Detail of one embodiment of the circuitry of select rising edge detection circuitry 20 of FIG. 1 is shown in FIG. 2. It is to be understood that this is just one embodiment and that other arrangements of circuit elements will provide the desired output pulse in response to a signal on the parallel port Select line; hence FIG. 2 is illustrative and not limiting. The select rising edge detection circuitry 20 of FIG. 2 generates an e.g. negative pulse whenever the incoming Select line signal transitions from low to high. Thus as shown in FIG. 2, the parallel port Select line is connected to the clock terminal of the first flip flop 34. The D (data) input terminal of flip flop 34 is tied off to a logic high (1) level signal. Thus the Select line transition causes the output signal at the Q output terminal of flip flop 34 to go high. The Q output terminal of flip flop 34 is connected to the D input terminal of flip flop 36.
The "slow clock" signal on the Slow Clock line is always active. (This conventional slow clock signal is of much lower frequency than the normal operating mode clock signal.) The next falling edge of the slow clock signal (shown for purposes of illustration as being at 32.768 kilohertz), clocks the clock (CLK) terminal of the second flip flop 36, latching the signal on its D input terminal into its Q output terminal. The Q output terminal of flip flop 36 is connected to the D input terminal of flip flop 38, which is clocked by the rising edge of the slow clock signal. Hence on the next rising edge of the slow clock signal, the signal on the D input terminal of flip flop 38 is latched into its Q output terminal.
The output signal of the third flip flop 38 on its Q (negative) output terminal in response goes low. This signal in turn resets the first flip flop 34 at its active low reset terminal R. A zero (logic low) output signal Q of the first flip flop 34 propagates in the same way through second and third flip flops 36, 38. Thus after one cycle the output signal from the first flip flop arrives at the third flip flop 38.
The Q output terminal signal of the third flip flop 38 is the output signal of the select rising edge detection circuit 20, which is (in this case) a negative pulse applied to one of the input terminals of AND gate 28 of FIG. 1.
Three flip flops are used here in detection circuitry 20 to resolve metastability, to prevent abnormal operation since the Select line is not synchronized to the slow clock signal. The third flip flop allows sampling twice, at two different times (with two clock signal edges). Thus alternatively one could use only two flip flops, or some other arrangement.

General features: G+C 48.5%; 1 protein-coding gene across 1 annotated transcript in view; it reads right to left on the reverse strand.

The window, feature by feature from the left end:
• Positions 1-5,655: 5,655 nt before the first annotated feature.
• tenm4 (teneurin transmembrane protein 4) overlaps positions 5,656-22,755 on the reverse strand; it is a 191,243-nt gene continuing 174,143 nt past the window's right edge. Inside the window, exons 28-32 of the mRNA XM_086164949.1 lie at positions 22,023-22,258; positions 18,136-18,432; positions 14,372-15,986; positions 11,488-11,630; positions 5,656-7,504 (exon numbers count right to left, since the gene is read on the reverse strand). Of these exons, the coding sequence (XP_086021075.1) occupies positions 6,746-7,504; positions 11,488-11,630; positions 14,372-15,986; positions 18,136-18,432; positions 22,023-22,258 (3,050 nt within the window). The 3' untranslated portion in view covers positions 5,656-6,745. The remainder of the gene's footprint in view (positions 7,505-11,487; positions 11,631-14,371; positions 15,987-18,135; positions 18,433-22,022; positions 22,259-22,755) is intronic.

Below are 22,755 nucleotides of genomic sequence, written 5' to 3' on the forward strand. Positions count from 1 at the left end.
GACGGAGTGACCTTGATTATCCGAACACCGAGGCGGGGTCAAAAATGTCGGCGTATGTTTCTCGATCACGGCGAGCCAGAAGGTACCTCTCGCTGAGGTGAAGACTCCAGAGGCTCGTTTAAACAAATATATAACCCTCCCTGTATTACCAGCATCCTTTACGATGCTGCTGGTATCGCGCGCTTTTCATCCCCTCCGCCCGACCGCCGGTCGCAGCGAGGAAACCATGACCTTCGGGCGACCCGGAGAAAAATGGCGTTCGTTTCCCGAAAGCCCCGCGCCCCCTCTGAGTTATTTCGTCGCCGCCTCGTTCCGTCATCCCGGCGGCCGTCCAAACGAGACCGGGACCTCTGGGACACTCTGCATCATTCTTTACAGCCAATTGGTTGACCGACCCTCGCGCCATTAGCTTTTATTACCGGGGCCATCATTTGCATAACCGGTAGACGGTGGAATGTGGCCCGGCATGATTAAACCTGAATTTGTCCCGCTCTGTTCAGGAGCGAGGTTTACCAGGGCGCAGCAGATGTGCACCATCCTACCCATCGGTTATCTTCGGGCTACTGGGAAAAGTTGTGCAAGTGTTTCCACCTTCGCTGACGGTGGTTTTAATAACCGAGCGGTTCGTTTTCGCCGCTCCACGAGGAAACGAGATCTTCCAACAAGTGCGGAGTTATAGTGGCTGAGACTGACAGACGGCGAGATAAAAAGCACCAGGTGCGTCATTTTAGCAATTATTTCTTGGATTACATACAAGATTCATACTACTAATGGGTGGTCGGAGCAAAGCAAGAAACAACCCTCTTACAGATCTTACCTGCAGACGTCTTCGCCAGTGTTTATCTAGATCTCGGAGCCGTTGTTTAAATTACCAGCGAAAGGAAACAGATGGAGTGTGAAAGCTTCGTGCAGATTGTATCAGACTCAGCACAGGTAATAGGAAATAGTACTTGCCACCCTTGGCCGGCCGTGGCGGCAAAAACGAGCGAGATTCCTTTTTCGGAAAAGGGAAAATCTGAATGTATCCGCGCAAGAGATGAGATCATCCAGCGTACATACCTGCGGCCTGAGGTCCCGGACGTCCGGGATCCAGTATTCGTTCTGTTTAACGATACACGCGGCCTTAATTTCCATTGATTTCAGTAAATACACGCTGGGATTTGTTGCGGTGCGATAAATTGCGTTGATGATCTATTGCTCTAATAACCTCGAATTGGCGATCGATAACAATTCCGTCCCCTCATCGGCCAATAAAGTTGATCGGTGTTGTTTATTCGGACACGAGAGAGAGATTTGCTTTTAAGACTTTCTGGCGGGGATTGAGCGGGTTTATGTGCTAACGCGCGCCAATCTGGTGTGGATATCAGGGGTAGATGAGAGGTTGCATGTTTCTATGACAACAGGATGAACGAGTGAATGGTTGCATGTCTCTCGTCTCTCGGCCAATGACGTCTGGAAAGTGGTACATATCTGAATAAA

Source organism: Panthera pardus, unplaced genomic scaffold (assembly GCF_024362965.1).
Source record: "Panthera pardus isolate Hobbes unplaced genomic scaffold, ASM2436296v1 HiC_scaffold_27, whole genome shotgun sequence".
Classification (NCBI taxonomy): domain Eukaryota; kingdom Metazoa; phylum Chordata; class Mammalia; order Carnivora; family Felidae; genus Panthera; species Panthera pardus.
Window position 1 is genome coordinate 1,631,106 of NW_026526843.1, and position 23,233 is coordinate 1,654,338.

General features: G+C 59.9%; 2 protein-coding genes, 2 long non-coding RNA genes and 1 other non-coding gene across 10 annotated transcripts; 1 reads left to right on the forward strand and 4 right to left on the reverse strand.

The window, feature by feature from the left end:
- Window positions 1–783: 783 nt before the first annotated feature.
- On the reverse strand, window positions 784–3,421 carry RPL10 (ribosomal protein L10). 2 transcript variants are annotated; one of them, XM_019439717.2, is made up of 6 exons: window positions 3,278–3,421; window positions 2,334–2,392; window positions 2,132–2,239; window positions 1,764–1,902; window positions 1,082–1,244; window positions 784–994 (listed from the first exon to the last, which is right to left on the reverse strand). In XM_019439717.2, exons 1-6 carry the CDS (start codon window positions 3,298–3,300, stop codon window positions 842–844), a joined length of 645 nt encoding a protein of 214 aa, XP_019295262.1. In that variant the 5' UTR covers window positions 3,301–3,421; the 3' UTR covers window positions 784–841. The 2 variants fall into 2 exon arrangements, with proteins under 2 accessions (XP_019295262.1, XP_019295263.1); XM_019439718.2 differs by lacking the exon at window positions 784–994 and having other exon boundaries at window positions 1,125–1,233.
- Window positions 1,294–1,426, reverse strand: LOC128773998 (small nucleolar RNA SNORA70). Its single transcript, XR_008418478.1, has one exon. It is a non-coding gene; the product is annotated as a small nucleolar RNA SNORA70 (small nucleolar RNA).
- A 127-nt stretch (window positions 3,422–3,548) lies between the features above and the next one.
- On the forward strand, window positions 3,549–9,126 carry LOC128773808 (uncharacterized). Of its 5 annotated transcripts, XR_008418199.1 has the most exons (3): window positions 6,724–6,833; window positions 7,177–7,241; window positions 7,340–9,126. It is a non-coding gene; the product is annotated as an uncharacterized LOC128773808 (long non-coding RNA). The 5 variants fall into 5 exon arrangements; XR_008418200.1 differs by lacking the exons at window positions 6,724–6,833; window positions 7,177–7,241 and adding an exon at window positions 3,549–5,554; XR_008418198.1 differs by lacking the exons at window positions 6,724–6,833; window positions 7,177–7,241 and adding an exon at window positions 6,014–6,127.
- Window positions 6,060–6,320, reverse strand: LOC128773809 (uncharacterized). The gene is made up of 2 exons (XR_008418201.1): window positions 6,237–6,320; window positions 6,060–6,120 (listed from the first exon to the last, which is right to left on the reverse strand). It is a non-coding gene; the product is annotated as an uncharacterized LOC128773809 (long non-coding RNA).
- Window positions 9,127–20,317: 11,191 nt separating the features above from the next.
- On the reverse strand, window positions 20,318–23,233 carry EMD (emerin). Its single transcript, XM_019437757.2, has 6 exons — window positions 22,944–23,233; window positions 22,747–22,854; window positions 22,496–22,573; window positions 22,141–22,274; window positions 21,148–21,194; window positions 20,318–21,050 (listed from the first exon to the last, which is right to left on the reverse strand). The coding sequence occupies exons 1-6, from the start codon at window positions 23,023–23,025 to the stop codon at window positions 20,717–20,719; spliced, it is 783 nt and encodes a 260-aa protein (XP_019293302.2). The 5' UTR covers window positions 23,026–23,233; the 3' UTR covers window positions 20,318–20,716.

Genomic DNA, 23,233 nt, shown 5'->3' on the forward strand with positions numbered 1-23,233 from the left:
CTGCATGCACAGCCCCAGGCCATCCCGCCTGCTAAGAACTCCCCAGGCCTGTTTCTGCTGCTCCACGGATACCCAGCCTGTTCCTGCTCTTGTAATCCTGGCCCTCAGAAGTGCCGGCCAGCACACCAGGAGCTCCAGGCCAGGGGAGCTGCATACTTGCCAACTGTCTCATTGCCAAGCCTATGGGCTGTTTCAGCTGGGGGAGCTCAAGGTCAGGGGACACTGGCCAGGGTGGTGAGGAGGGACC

Also present in one embodiment (not illustrated) is logic circuitry connected to each of the input lines 24 to gate 28, and to the Select line. This logic circuitry provides a logic mask for each wake up event, so as to prevent any particular wake up event from waking up the computer, if the particular mask bit is set. Also provided in one embodiment is a status register having a bit for each wake up source. The reset routine software reads this register to determine which particular wake up event caused the wake up. This allows subsequent invocation of the appropriate application program. After the system CPU reads the status register during the reset routine, the status register bits are automatically cleared until the next wake up event.
This description is illustrative and not limiting. Further modifications will be apparent to one skilled in the art in light of this disclosure and are intended to fall within the scope of the appended claims.
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|U.S. Classification||713/323, 714/14|
|International Classification||G06F1/32, G06F1/26|
|Cooperative Classification||G06F1/3215, G06F1/26|
|European Classification||G06F1/32P1C, G06F1/26|
|Apr 8, 1996||AS||Assignment|
Owner name: NATIONAL SEMICONDUCTOR CORPORATION, CALIFORNIA
Free format text: ASSIGNMENT OF ASSIGNORS INTEREST;ASSIGNORS:INTRATER, AMOS;BAR-NIV, EREZ;REEL/FRAME:007878/0121;SIGNING DATES FROM 19960318 TO 19960320
|Aug 1, 2002||FPAY||Fee payment|
Year of fee payment: 4
|Aug 20, 2002||REMI||Maintenance fee reminder mailed|
|Dec 5, 2005||AS||Assignment|
Owner name: WINBOND ELECTRONICS CORPORATION, TAIWAN
Free format text: ASSIGNMENT OF ASSIGNORS INTEREST;ASSIGNOR:NATIONAL SEMICONDUCTOR CORPORATION;REEL/FRAME:016851/0120
Effective date: 20051121
|Jul 28, 2006||FPAY||Fee payment|
Year of fee payment: 8
|May 16, 2010||FPAY||Fee payment|
Year of fee payment: 12